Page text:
Written tributes of well-wish-es were read to Sr. Lucille by Sr. Kevina and included a congratu-latory message from the Sisters of Charity of the Incarnate Word, Houston, as well as a letter of distinction from the President of Ireland, Michael D. Higgins. A beautifully decorated birthday cake celebrating 100 years of life was presented to Sr. Lucille and was shared with the many guests following the meal. At this time, Sister Lucille received a wonderful surprise with the arrival of her niece, Mary Desmond and her nephew, Martin Desmond; their plane had been delayed coming from Ireland. Sister Lucille is the daughter of John and Katherine (Lynch) Desmond and was born in Knockatrinane, Ovens, Co. Cork, Ireland on March 2, 1917. Her baptismal name was Mary Desmond. She entered the Congregation of the Sisters of Charity of the Incarnate Word, Houston, Texas, on August 19, 1934, at St. Michael Convent, Co. Clare, Ireland. Her formation continued when she arrived at Villa De Matel, Motherhouse of the Congregation, on October 21, 1935. She entered the Novitiate on May 4, 1937, made her First Annual Profession of Vows on May 4, 1939, and consecrated her life to God on June 6, 1944 when she made her Perpetual Profession of vows.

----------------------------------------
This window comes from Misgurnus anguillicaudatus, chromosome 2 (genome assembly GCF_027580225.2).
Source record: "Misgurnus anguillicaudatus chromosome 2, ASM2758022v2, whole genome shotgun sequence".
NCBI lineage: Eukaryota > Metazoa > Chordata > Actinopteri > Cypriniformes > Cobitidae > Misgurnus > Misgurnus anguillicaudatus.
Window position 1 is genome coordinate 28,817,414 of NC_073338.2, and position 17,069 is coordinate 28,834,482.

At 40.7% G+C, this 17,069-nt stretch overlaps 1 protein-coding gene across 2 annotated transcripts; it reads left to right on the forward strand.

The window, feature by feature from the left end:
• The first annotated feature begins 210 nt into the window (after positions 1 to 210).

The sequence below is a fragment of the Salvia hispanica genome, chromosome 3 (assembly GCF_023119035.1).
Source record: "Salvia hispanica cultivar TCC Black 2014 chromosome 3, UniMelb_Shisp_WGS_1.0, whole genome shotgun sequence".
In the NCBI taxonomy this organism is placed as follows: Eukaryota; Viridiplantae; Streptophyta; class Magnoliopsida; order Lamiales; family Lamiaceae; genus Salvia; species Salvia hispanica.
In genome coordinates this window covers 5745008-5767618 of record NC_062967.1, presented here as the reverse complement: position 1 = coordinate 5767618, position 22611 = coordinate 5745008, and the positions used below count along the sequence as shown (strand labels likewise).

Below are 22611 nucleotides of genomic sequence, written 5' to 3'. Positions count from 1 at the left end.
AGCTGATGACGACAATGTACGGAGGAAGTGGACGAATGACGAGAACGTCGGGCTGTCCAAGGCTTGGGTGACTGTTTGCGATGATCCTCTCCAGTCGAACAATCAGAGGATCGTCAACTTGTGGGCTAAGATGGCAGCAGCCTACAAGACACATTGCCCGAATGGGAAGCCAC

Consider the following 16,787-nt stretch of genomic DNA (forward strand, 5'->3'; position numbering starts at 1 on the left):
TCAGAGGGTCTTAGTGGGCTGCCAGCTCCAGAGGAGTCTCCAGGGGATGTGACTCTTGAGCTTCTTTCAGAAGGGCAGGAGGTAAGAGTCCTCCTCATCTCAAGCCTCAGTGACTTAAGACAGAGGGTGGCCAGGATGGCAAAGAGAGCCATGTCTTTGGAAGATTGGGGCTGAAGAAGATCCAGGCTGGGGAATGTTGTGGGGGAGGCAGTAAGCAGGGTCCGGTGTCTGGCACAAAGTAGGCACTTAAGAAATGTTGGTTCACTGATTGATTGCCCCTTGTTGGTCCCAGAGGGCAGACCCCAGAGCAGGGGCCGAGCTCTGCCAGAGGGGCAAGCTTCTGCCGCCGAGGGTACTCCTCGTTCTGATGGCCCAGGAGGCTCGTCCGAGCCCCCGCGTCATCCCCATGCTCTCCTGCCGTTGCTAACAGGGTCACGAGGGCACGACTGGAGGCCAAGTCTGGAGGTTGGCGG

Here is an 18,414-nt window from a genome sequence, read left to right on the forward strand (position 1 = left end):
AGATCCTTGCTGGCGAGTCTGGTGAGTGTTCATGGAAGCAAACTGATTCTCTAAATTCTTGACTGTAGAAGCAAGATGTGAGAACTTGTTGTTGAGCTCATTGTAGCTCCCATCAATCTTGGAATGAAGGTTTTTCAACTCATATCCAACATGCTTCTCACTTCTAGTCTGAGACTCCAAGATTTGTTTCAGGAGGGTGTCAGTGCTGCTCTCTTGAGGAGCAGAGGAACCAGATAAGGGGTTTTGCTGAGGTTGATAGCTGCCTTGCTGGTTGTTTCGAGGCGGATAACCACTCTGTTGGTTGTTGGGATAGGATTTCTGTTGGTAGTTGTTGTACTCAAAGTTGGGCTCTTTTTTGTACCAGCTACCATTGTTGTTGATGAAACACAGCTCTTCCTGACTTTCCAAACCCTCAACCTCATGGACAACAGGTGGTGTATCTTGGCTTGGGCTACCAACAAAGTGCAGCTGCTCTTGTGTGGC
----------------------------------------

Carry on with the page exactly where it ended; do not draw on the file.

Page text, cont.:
Sister Lucille’s fi rst mission experience was at St. Joseph Hospital, Houston in 1940. It was there, under the tutelage of Sr. Gerard Houston that she learned how to be a determined, yet gentle minister while in the business department.

Sister Lucille attended Loyola University, New Orleans, earning a degree in Pharmacy. Years later she studied Hospital Administration. 

With this preparation, she ministered as a pharmacist and administrator in several Congregational-sponsored hospitals: St. Joseph’s Hospital, Houston, Texas; St. Michael Hospital, Texarkana, Arkansas; and St. Patrick Hospital, Lake Charles, Louisiana where she served as administrator. Sr. Lucille said that she actually enjoyed both ministries.